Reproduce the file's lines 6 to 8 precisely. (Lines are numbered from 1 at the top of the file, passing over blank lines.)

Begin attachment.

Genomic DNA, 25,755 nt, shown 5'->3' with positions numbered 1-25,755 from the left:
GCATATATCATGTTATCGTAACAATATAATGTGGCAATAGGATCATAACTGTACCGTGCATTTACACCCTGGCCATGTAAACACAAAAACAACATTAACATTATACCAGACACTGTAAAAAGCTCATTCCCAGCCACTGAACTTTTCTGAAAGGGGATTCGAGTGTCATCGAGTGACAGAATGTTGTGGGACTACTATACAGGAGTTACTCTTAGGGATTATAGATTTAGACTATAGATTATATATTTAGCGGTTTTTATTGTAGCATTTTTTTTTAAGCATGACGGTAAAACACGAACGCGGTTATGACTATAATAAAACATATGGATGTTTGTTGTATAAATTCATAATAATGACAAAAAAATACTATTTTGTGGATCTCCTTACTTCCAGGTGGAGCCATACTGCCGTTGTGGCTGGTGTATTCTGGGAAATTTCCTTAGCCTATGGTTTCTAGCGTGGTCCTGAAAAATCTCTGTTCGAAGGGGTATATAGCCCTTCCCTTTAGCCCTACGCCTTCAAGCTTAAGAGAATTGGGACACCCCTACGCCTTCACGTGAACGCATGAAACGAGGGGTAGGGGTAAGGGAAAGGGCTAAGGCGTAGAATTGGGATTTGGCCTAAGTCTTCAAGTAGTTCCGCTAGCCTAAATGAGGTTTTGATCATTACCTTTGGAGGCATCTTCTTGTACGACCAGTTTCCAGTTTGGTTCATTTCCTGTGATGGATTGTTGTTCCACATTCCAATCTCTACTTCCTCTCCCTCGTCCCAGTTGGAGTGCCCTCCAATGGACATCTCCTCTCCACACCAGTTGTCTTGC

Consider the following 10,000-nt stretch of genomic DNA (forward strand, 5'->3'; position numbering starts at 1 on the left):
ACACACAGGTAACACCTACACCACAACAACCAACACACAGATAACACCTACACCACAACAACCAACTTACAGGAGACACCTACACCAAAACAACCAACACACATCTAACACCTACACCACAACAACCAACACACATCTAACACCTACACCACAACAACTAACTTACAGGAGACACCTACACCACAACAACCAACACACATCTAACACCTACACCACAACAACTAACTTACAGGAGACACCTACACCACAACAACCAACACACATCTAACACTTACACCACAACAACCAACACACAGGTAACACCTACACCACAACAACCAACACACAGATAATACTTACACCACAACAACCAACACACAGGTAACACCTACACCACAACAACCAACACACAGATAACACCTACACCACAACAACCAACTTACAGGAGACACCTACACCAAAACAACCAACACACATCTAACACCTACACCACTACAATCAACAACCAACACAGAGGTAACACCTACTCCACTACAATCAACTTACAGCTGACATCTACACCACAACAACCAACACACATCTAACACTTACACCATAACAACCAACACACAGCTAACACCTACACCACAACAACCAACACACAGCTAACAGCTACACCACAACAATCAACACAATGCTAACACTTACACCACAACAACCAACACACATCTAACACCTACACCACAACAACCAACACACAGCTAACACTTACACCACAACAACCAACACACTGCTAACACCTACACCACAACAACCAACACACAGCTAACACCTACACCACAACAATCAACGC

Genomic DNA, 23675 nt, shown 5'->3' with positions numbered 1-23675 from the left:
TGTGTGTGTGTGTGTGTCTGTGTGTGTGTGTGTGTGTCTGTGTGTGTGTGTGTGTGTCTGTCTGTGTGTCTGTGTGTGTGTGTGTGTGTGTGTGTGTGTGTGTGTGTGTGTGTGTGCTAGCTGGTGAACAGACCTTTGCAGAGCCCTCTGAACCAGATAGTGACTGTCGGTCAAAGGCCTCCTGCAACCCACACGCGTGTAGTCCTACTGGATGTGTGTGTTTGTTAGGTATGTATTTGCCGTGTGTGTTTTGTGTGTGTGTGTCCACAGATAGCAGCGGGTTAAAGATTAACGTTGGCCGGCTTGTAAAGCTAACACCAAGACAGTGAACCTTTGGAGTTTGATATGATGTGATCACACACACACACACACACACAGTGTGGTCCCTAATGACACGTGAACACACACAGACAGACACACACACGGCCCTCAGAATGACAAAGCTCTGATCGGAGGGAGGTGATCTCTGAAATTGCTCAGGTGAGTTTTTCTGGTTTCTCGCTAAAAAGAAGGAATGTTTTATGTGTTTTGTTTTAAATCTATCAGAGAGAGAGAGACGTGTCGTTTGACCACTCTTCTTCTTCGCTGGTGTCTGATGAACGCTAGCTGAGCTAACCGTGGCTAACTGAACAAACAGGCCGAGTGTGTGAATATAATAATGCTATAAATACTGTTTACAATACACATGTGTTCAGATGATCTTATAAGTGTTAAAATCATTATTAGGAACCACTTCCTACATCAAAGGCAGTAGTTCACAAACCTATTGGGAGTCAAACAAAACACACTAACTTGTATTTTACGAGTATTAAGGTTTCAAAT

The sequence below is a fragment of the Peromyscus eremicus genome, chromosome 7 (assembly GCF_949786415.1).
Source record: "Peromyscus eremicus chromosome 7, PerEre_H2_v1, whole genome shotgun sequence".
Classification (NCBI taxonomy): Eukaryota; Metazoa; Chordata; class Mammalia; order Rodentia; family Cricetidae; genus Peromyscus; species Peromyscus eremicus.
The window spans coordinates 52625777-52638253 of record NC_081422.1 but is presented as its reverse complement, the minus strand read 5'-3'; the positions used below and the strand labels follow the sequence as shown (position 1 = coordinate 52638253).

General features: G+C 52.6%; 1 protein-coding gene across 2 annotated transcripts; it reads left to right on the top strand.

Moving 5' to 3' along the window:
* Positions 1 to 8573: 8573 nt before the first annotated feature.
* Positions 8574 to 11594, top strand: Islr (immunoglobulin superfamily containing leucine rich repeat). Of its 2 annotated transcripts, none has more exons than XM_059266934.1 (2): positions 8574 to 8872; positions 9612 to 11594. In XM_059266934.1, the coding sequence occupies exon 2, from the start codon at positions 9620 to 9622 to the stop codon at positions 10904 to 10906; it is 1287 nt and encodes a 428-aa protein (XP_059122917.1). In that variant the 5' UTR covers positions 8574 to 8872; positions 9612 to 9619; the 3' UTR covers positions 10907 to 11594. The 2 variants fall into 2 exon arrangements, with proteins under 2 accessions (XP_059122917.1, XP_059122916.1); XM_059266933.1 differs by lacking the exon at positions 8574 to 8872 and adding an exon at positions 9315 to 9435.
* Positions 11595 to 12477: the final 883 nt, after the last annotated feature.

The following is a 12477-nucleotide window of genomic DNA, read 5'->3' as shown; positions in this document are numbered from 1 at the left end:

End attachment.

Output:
TGTGTGTGTGTGTGTGTCTGTGTGTGTGTGTGTGTGTCTGTGTGTGTGTGTGTGTGTCTGTCTGTGTGTCTGTGTGTGTGTGTGTGTGTGTGTGTGTGTGTGTGTGTGTGTGTGTGCTAGCTGGTGAACAGACCTTTGCAGAGCCCTCTGAACCAGATAGTGACTGTCGGTCAAAGGCCTCCTGCAACCCACACGCGTGTAGTCCTACTGGATGTGTGTGTTTGTTAGGTATGTATTTGCCGTGTGTGTTTTGTGTGTGTGTGTCCACAGATAGCAGCGGGTTAAAGATTAACGTTGGCCGGCTTGTAAAGCTAACACCAAGACAGTGAACCTTTGGAGTTTGATATGATGTGATCACACACACACACACACACACAGTGTGGTCCCTAATGACACGTGAACACACACAGACAGACACACACACGGCCCTCAGAATGACAAAGCTCTGATCGGAGGGAGGTGATCTCTGAAATTGCTCAGGTGAGTTTTTCTGGTTTCTCGCTAAAAAGAAGGAATGTTTTATGTGTTTTGTTTTAAATCTATCAGAGAGAGAGAGACGTGTCGTTTGACCACTCTTCTTCTTCGCTGGTGTCTGATGAACGCTAGCTGAGCTAACCGTGGCTAACTGAACAAACAGGCCGAGTGTGTGAATATAATAATGCTATAAATACTGTTTACAATACACATGTGTTCAGATGATCTTATAAGTGTTAAAATCATTATTAGGAACCACTTCCTACATCAAAGGCAGTAGTTCACAAACCTATTGGGAGTCAAACAAAACACACTAACTTGTATTTTACGAGTATTAAGGTTTCAAAT

The sequence below is a fragment of the Peromyscus eremicus genome, chromosome 7 (assembly GCF_949786415.1).
Source record: "Peromyscus eremicus chromosome 7, PerEre_H2_v1, whole genome shotgun sequence".